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Infrequently expressed miRNAs in colorectal cancer tissue and tumor molecular phenotype.

Slattery ML,Lee FY,Pellatt AJ,Mullany LE,Stevens JR,Samowitz WS,Wolff RK,Herrick JS
阅读:186 Modern PathologyAug 2017; 30 (8): 1046 - 1189:1152-1169 

Abstract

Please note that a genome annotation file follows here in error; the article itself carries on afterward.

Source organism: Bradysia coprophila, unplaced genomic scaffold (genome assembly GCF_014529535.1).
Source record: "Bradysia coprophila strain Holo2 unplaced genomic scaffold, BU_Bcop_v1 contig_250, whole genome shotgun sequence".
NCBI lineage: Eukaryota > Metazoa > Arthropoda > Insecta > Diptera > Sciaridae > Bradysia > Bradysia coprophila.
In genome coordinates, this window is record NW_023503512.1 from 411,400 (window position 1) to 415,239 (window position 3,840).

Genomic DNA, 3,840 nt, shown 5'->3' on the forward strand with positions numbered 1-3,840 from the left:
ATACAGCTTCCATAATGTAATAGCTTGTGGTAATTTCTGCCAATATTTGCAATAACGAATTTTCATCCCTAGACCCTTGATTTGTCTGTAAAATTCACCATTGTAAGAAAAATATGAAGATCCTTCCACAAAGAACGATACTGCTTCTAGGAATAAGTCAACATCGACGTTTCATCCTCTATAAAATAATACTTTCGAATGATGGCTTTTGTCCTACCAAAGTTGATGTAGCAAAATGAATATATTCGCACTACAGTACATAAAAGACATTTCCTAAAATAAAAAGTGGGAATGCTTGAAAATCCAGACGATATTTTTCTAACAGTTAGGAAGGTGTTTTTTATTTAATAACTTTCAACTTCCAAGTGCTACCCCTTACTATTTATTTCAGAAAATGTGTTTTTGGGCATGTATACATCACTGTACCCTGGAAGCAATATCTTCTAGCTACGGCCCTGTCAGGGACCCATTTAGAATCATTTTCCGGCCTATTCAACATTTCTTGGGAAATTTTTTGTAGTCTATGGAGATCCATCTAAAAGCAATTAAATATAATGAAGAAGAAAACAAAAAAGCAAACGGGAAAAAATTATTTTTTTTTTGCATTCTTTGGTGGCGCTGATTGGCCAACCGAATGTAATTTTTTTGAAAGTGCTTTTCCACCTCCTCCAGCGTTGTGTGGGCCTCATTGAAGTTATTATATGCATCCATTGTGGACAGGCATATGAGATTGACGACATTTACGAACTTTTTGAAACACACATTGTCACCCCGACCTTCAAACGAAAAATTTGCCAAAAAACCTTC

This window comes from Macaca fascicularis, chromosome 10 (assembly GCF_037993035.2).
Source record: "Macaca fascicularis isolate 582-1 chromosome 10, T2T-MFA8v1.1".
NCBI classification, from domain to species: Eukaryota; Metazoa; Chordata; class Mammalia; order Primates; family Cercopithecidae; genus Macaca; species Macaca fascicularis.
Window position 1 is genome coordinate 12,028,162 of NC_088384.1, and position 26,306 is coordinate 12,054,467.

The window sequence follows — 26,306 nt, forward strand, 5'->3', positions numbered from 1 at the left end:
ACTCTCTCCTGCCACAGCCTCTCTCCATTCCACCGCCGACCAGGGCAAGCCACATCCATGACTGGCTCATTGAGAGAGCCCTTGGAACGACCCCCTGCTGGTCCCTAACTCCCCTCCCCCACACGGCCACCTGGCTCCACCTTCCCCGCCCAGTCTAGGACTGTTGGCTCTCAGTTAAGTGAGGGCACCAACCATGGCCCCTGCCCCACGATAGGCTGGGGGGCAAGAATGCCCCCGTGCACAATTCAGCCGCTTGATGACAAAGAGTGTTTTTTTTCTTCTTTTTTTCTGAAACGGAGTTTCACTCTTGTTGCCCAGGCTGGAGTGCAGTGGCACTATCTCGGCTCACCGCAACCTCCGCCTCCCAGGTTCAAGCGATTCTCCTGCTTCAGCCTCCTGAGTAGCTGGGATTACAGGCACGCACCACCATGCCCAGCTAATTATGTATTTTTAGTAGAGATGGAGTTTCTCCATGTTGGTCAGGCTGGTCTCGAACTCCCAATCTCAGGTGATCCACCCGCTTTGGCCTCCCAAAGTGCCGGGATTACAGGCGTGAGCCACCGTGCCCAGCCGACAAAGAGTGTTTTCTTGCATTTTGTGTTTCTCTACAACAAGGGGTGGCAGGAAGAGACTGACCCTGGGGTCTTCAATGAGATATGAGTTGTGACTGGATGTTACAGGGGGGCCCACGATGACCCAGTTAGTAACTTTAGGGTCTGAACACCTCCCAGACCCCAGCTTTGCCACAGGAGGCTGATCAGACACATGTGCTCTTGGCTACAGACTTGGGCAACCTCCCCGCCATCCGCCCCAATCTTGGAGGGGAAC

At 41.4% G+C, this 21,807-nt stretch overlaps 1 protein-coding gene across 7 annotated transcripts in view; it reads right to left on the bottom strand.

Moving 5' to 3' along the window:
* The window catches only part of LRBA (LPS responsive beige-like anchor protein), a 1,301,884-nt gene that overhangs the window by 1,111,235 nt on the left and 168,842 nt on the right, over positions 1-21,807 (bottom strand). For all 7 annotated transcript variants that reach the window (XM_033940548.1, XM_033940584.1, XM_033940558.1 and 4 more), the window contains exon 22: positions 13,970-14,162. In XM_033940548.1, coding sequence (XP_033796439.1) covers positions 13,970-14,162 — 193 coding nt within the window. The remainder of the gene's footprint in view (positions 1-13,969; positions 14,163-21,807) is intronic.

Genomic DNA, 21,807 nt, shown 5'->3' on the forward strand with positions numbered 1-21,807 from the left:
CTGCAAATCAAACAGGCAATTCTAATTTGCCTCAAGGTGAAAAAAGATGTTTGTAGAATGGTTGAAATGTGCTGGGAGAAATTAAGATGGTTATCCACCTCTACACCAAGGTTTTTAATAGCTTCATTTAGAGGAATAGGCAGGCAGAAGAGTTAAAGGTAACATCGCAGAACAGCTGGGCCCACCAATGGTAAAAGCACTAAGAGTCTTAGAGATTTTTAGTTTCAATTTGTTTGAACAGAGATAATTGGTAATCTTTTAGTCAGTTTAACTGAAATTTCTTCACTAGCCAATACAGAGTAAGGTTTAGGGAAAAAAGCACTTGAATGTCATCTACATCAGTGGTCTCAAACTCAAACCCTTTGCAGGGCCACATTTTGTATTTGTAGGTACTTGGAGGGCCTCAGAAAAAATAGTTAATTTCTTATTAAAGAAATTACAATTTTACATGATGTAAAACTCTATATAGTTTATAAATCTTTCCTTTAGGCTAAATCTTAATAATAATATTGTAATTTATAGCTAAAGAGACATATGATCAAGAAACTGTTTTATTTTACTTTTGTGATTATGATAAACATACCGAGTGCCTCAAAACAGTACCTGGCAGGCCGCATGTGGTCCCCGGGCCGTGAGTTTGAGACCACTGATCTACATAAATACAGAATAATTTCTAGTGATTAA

We have previously shown that commonly expressed miRNAs influenced tumor molecular phenotype in colorectal cancer. We hypothesize that infrequently expressed miRNAs, when showing higher levels of expression, help to define tumor molecular phenotype. In this study, we examine 304 miRNAs expressed in at least 30 individuals, but in <50% of the population and with a mean level of expression above 1.0 relative florescent unit. We examine associations in 1893 individuals who have the tumor molecular phenotype data as well as miRNA expression levels for both carcinoma and normal colorectal tissue. We compare miRNAs uniquely associated with tumor molecular phenotype to the RNAseq data to identify genes associated with these miRNAs. This information is used to further identify unique pathways associated with tumor molecular phenotypes of TP53-mutated, KRAS-mutated, CpG island methylator phenotype and microsatellite instability tumors. Thirty-seven miRNAs were uniquely associated with TP53-mutated tumors; 30 of these miRNAs had higher level of expression in TP53-mutated tumors, while seven had lower levels of expression. Of the 34 miRNAs associated with CpG island methylator phenotype-high tumors, 16 were more likely to have a CpG island methylator phenotype-high tumor and 19 were less likely to be CpG island methylator phenotype-high. For microsatellite instability, 13 of the 22 infrequently expressed miRNAs were significantly less likely to be expressed in microsatellite unstable tumors. KRAS-mutated tumors were not associated with any miRNAs after adjustment for multiple comparisons. Of the dysregulated miRNAs, 17 were more likely to be TP53-mutated tumors while simultaneously being less likely to be CpG island methylator phenotype-high and/or microsatellite instability tumors. Genes regulated by these miRNAs were involved in numerous functions and pathways that influence cancer risk and progression. In summary, some infrequently expressed miRNAs, when expressed at higher levels, appear to have significant biological meaning in terms of tumor molecular phenotype and gene expression profiles.

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